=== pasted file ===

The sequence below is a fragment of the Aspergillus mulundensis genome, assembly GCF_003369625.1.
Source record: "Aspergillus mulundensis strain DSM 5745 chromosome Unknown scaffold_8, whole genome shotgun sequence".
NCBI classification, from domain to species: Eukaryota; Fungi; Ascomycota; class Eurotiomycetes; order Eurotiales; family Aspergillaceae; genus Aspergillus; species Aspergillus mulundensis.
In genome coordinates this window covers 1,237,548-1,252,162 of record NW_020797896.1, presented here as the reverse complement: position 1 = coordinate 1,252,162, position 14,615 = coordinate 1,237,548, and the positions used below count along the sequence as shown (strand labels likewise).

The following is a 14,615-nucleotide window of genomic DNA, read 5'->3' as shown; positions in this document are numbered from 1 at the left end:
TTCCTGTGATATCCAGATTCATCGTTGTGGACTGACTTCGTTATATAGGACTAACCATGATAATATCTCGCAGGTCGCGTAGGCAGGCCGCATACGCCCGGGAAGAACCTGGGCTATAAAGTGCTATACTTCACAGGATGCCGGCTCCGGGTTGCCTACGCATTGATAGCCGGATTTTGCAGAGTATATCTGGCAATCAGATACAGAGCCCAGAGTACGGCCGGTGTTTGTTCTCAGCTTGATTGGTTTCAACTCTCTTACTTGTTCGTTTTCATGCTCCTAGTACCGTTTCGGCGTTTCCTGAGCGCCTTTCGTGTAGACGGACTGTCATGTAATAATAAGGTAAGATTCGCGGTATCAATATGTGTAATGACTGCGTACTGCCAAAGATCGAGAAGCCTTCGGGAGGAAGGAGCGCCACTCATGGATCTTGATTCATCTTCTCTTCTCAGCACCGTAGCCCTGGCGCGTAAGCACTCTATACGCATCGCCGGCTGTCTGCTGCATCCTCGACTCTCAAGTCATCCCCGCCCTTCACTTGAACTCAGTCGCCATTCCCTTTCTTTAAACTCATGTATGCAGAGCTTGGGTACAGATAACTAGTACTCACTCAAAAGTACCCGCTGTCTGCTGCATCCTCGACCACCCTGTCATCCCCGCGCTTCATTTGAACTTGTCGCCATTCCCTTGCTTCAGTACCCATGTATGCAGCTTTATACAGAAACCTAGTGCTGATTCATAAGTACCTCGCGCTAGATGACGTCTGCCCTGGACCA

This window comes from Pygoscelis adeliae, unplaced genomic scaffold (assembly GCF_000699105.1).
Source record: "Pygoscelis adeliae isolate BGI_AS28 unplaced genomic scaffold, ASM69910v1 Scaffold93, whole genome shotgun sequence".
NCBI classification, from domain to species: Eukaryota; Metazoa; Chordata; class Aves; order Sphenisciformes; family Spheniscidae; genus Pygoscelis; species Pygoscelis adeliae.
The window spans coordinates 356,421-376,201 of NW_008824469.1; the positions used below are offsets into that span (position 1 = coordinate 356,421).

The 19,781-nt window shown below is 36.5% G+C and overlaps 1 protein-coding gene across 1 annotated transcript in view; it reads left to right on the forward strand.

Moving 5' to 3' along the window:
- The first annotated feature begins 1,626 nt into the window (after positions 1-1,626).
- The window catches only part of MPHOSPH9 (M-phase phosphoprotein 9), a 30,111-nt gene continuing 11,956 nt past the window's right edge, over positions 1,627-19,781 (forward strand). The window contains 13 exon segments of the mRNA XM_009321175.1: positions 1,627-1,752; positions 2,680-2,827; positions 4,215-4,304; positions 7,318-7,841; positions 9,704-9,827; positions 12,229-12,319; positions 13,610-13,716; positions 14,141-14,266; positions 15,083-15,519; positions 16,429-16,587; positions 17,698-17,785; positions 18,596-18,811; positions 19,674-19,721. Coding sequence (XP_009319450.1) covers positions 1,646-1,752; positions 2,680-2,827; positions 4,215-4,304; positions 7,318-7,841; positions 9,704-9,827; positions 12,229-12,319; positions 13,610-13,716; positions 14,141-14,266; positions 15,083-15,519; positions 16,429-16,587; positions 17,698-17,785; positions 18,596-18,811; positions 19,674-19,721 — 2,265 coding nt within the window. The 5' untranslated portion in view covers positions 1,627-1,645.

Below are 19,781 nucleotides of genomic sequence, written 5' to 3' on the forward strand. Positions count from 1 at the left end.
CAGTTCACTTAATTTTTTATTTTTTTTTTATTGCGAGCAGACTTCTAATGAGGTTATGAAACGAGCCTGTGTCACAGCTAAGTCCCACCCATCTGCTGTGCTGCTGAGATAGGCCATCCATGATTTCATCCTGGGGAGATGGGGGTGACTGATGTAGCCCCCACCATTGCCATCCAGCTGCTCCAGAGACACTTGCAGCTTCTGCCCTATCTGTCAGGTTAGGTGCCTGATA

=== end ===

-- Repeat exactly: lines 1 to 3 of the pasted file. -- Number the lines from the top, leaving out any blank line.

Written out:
The sequence below is a fragment of the Aspergillus mulundensis genome, assembly GCF_003369625.1.
Source record: "Aspergillus mulundensis strain DSM 5745 chromosome Unknown scaffold_8, whole genome shotgun sequence".
NCBI classification, from domain to species: Eukaryota; Fungi; Ascomycota; class Eurotiomycetes; order Eurotiales; family Aspergillaceae; genus Aspergillus; species Aspergillus mulundensis.